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zavvy

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You might find the following site interesting... <img src="/images/icons/smile.gif" /><br /><br />The Velikovsky Affair<br /><br />Here's a sample..<br /><br />"<i>Velikovsky, however, had specified no date for the eruption of Venus from Jupiter, except that it had occurred some time before the Exodus. And, as Velikovsky pointed out in his book, the Babylonian tablets (Venus Tablets of Ammizaduga) cited by Gaposchkin to support her claim ascribe such erratic motions to Venus that translators and commentators have been baffled by them ever since they were discovered in the ruins of Nineveh in the last century; he also pointed out that even if the apparitions and periods of Venus recorded on the tablets date from early in the second millennium, which is disputed among scholars, they prove only that Venus already then moved erratically and quite unlike a planet. </i>"
 
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zavvy

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<font color="yellow">Velikovsky's theories were based on mythology</font><br /><br />Yes, that was one of his points, and he set out to prove that these so-called "myths" might not be as fictional as some people thought. He also had an excellent understanding of science. Don't be so quick to debunk that which scares you... consider it at the very least. Einstein did. For years.<br /><br />"<i>Up to the time of Einstein's death, he and Velikovsky carried on private debate oral, and written, on the issue of colliding worlds and the merits of an electromagnetic solar system. Einstein remained adamant in his conviction that sun and planets must be electrically neutral and space must be free of magnetic fields and plasma. Yet when he learned only days before his death, that Jupiter emits radio noise, as Velikovsky had so long insisted, he offered to use his influence in arranging for certain other experiments Velikovsky had suggested. It was too late. When Einstein died, Worlds in Collision lay open on his desk.</i>"<br /><br />LINK <br /><br />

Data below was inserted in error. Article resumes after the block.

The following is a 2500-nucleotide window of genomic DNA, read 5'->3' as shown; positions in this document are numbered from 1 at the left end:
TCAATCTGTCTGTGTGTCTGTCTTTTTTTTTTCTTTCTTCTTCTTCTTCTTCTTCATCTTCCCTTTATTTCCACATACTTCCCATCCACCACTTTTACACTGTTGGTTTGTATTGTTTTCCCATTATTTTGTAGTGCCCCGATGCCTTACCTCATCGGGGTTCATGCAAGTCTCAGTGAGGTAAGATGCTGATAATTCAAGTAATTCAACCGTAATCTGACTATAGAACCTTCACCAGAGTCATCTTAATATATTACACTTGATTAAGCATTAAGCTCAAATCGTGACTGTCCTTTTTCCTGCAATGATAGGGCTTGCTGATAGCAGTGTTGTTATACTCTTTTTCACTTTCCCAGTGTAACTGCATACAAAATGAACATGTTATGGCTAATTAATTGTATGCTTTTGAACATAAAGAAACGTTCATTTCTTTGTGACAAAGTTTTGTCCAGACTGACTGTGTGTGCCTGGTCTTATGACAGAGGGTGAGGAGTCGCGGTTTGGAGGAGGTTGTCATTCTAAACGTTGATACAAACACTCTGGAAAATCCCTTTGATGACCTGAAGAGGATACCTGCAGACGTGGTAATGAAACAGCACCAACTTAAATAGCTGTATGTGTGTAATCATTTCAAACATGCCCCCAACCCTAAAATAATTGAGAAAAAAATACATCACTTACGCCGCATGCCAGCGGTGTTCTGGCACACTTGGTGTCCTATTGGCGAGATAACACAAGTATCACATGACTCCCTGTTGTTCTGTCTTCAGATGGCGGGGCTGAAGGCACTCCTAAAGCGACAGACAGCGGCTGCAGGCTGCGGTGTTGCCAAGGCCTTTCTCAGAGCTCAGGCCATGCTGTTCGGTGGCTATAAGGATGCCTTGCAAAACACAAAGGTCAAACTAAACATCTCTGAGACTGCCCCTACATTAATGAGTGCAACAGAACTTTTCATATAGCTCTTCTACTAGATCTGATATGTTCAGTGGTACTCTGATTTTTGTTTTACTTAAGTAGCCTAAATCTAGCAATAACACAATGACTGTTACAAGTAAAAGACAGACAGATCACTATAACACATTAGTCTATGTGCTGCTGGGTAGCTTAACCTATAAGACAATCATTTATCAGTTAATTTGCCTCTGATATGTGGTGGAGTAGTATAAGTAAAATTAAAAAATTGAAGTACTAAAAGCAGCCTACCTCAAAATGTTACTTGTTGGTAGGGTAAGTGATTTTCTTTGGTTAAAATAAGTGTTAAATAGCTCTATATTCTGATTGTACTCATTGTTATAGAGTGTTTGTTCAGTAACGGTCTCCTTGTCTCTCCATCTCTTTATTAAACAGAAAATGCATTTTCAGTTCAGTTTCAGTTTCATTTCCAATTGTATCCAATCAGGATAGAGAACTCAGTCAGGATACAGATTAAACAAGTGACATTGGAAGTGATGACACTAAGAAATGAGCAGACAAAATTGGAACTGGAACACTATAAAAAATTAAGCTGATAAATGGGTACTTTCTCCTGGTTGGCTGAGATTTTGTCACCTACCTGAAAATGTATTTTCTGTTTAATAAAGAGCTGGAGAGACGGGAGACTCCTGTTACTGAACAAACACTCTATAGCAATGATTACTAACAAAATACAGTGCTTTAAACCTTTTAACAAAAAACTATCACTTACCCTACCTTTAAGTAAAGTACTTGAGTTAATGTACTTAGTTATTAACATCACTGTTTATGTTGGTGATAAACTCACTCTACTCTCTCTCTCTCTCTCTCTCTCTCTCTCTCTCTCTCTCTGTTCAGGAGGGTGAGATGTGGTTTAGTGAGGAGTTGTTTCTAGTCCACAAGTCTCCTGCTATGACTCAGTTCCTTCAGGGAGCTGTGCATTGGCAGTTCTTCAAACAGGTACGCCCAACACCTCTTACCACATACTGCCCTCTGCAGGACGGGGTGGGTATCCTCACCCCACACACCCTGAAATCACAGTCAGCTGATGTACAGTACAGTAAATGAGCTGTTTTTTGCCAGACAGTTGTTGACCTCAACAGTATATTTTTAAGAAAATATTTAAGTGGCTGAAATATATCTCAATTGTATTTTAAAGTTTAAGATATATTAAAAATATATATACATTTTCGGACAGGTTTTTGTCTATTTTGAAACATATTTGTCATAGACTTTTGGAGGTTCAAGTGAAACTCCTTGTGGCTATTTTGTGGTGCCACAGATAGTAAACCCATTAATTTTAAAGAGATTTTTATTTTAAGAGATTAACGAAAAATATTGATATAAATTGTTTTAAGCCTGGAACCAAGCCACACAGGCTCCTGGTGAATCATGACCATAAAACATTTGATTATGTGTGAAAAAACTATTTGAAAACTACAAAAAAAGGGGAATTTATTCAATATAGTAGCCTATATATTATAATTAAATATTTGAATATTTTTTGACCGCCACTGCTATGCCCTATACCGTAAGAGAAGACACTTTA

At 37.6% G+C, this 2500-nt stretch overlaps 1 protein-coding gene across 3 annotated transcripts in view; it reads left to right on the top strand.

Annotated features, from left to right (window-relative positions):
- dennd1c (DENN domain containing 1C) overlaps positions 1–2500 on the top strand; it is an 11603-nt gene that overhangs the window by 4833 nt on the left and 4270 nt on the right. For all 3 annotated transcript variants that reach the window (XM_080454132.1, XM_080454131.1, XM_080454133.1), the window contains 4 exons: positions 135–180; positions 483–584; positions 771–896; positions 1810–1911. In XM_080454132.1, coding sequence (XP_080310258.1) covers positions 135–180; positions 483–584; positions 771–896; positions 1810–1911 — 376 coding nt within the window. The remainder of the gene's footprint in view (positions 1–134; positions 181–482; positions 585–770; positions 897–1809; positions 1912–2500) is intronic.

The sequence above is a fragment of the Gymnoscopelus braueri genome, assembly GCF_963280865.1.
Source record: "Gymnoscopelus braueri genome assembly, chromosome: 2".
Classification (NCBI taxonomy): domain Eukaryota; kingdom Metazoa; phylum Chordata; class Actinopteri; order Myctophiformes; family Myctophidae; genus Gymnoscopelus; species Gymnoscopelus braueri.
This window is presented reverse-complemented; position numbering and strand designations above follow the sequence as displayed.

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mental_avenger

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Eddie,<br />I wouldn’t waste too much time on this “debate”. Since it is unlikely that zavvy actually believes that rubbish, he is probably either just yanking your chain, or playing the devil’s advocate just to stir things up. Also, since Velikovsky was clearly a nut, and his writings mostly unscientific superstitious hogwash, there really is nothing to refute.<br /> <div class="Discussion_UserSignature"> <p style="margin-top:0in;margin-left:0in;margin-right:0in" class="MsoNormal"><font face="Times New Roman" size="2" color="#ff0000"><strong>Our Solar System must be passing through a Non Sequitur area of space.</strong></font></p> </div>
 
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zavvy

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<font color="yellow"><b>FEAR: What a mindkiller!</b>.........................................><Ç((((Ç°></font><br /><br /><img src="/images/icons/laugh.gif" /><br />
 
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alokmohan

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Have you read any of hi books?Frankly I never know what he said .Why was the book bestseller ?What his central idea is?
 
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silylene old